If I were rating King David’s Spaceship, I’d probably give it 4/5. Good stuff.



Some thoughts for the King: King David’s Spaceship

Foray into Fritz Leiber: Gather, Darkness!


Gather, Darkness!, my first Leiber book, and the perfect example of a story I can simultaneously dislike and credit with having some solid writing and interesting ideas.

Set in a distant future that has seen the collapse of society and subsequent rebuilding into a Medieval facade, Gather, Darkness! tells a bleak, subversive, and rather cynical story. The Hierarchy, an evil, futuristic version of the Church, rules over the masses using a false religion as a means of control. The common folk toil endlessly to support the often luxurious lifestyle of the priest lords and their lieutenants, the deacons, who see themselves as providing order and stability and preventing society from spiraling downward into oblivion once again. It’s all a big con, though. Miracles abound, but are in reality nothing more than scientific devices and applications beyond the ken of the peons. Newly inducted priests are slowly taught that there is no Great God; it’s all a farce.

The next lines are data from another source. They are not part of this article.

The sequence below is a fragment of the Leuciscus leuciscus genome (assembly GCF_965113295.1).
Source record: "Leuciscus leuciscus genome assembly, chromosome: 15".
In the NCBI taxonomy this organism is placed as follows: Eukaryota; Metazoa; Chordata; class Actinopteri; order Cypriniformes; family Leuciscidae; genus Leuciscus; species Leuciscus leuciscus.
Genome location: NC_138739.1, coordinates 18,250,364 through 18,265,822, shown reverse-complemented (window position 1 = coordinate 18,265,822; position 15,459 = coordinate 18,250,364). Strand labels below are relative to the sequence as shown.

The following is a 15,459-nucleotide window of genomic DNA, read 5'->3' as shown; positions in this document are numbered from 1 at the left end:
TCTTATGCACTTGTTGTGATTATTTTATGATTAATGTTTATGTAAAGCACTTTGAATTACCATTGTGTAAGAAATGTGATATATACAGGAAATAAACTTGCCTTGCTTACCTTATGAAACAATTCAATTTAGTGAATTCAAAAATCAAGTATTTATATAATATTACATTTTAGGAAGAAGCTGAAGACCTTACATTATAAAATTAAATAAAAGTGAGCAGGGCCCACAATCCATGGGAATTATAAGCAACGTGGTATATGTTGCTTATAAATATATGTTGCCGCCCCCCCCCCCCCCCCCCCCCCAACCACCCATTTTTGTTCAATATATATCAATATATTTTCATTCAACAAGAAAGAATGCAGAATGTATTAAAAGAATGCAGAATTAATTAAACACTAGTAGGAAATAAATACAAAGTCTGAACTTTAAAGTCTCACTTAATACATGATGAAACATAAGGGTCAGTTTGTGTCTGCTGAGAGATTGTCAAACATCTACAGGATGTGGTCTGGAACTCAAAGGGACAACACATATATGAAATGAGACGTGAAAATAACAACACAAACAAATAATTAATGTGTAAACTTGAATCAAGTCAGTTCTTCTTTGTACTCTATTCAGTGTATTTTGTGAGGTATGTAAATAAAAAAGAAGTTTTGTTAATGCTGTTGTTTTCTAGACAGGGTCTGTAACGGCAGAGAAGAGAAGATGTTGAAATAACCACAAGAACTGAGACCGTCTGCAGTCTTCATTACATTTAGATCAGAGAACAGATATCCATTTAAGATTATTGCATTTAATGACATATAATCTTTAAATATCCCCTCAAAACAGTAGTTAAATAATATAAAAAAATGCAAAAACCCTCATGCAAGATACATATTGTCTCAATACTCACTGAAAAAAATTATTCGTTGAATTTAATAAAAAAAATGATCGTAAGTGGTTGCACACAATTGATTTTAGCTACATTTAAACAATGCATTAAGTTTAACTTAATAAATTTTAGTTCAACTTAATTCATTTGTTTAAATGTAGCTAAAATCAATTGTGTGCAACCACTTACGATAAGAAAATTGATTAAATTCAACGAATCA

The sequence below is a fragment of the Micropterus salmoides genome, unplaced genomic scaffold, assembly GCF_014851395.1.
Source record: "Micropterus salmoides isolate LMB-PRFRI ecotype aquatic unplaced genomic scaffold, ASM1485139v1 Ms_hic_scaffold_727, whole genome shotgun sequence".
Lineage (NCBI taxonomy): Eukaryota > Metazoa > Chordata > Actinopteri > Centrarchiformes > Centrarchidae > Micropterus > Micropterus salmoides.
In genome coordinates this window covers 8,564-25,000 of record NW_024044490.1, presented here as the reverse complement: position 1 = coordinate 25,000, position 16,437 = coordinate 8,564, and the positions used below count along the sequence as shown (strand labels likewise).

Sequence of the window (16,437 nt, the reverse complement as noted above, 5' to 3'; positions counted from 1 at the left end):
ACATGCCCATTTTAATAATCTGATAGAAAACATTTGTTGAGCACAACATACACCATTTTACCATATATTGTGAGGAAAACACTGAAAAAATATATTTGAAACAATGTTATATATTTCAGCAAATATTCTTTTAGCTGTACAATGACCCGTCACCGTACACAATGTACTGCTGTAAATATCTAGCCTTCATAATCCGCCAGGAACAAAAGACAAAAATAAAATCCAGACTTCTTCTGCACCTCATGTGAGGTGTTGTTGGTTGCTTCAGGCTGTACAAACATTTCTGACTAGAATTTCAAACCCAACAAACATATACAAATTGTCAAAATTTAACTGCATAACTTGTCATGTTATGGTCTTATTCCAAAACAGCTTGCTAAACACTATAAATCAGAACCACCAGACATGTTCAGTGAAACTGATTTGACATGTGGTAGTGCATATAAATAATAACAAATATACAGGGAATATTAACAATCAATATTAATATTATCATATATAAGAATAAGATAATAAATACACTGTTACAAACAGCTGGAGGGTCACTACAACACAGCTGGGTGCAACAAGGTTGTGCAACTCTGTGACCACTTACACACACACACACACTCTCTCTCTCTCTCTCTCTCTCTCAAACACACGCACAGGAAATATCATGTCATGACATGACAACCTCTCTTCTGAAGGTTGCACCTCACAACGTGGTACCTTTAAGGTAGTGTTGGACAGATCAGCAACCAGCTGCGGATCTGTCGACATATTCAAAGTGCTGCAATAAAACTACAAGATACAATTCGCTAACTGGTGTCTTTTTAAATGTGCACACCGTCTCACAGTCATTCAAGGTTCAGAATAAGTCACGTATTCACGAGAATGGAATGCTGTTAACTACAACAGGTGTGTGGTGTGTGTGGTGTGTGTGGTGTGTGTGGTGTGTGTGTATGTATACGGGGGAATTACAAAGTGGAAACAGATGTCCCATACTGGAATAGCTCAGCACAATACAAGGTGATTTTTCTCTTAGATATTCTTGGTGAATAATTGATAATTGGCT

So on the one hand, we have an evil stand-in for the Catholic Church. On the other, we have the Witchcraft, an underground resistance, of sorts. Except they employ the same tactics as the Hierarchy, disguising their technology and weapons as magic. Satanic magic. That’s right, the “good guys” in this book profess to worship Sathanas, the futuristic devil. Their leader, shrouded in secrecy, takes the name Asmodeus. Their goal – to topple the priesthood and ultimately reveal that both God and the Devil are fictions, and to education and elevate the populace once again.